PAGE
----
Crafting a special kind of license for a very special standard.

Arnoud Engelfriet arnoud at
Sun Apr 15 09:32:10 UTC 2007

David Woolley wrote:
> Matthew Flaschen wrote:
> >An implementation of a standard is not derived from the standard in the
> >copyright law sense.  Thus, even if you GPLed the standard, proprietary
> >software could still implement it.
> If it were ruled to be the case, it would largely kill open source
> software, as, especially for standards from consortia, e.g. W3C,
> it could make it impossible to implement interworkable open source
> programs.  

Care to elaborate?

A standard is a document that specifies an interface. If I write my
own implementation, I am free to license my implementation however
I want. You can do the same. There is nothing special in this regard
about choosing the GPL or a highly protective proprietary license.

The standard itself is a copyrighted document, and so needs to have
a copyright license. If you use the GPL, that's fine, and you can
insist that any derivative implementation should also be made GPL
(if published). But if I can create an original, i.e. non-derivative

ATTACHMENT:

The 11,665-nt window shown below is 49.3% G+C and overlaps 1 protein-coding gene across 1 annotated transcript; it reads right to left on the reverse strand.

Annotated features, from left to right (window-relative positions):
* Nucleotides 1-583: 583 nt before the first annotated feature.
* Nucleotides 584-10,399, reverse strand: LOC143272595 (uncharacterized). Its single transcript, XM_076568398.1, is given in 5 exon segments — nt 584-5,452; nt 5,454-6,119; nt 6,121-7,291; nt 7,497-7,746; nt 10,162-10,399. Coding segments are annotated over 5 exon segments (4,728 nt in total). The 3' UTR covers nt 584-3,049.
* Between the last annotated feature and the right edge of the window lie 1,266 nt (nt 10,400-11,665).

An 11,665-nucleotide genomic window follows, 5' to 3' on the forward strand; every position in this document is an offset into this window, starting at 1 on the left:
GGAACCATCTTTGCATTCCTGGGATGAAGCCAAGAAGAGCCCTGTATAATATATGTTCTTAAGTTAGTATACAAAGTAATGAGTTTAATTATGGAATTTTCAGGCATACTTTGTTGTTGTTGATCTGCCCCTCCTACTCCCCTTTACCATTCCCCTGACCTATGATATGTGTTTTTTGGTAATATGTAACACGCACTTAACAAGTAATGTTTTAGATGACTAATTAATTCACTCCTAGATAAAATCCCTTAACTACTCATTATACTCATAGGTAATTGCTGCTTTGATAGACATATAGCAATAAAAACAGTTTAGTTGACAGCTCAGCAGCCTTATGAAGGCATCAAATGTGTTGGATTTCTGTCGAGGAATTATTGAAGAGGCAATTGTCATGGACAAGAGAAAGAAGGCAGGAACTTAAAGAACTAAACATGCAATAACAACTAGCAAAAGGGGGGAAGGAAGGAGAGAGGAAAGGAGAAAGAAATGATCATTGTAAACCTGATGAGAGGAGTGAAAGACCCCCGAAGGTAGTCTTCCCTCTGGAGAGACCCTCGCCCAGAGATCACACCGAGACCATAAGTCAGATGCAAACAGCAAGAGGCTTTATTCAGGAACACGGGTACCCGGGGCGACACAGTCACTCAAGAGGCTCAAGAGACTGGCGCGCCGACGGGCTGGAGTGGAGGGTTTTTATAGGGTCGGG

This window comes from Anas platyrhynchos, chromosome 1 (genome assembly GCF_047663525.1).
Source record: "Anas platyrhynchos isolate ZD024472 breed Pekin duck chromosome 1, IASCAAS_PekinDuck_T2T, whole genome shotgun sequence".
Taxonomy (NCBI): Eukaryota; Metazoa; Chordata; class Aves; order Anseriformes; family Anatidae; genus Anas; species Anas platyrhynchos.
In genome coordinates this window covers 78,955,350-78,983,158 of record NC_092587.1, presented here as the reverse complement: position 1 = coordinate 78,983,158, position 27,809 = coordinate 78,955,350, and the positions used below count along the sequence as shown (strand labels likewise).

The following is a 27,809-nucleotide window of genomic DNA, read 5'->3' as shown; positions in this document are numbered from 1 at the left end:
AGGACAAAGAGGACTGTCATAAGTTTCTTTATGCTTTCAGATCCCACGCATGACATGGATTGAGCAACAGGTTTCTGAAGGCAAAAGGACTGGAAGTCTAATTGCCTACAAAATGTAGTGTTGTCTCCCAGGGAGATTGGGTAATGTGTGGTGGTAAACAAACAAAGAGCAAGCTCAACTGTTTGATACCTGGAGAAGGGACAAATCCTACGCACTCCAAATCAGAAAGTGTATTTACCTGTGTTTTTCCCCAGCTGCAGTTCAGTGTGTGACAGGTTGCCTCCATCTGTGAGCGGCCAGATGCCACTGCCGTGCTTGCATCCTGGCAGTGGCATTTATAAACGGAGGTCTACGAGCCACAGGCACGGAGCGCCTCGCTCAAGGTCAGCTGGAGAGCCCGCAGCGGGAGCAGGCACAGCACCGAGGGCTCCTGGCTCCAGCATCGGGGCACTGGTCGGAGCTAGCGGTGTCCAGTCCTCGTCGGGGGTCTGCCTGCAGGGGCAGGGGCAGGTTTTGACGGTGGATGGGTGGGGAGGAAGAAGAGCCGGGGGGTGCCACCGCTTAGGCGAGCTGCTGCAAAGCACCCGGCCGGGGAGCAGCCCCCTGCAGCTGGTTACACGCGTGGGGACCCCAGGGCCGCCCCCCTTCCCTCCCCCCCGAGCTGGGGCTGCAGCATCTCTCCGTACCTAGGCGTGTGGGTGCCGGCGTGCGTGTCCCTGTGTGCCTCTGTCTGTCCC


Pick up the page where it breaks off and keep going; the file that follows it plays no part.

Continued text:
implementation, I do not need to obey the GPL for my implementation.

> >implementation",  "Java-compatible", and get away with it.  This is
> >actually a really good example, because the Java standard and API is
> >copyrighted, but Sun couldn't sue unauthorized implementors for
> >copyright infringement.
> I seem to remember that, like Adobe and PostScript, Sun claim copyright 
> on the Java keywords, but then grant an open licence to use them in 
> valid implementations.  Most assembly languages claim copyrights on the 
> instruction mnemonics.

Claiming copyright and actually having a copyright are two
very separate things. 

What happens in many cases is that you simply don't get a copy of
the standard unless you sign a heavy-handed contract that specifies
exactly what you are allowed to do. And once you go the contract route,
the copyright or patent status of the techniques or descriptions
becomes completely irrelevant.


Arnoud Engelfriet, Dutch & European patent attorney - Speaking only for myself
Patents, copyright and IPR explained for techies:

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